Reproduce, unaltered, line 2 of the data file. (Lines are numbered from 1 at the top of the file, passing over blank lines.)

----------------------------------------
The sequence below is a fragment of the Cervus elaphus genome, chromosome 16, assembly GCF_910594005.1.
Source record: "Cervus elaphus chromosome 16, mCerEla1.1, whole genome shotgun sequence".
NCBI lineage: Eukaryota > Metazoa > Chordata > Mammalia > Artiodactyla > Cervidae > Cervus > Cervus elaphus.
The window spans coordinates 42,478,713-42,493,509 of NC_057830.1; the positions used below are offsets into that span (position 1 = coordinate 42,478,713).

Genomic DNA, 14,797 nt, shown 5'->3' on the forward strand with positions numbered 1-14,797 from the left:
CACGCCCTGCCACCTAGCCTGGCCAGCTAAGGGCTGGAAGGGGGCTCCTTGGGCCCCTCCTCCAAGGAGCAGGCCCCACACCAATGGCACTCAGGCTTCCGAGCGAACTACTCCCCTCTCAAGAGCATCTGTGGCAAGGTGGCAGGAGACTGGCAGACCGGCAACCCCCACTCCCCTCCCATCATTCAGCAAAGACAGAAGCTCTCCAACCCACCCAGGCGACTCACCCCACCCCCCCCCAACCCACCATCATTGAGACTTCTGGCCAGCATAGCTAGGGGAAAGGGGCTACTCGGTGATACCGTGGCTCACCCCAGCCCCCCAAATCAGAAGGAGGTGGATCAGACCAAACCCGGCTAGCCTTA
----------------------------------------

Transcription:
Source record: "Cervus elaphus chromosome 16, mCerEla1.1, whole genome shotgun sequence".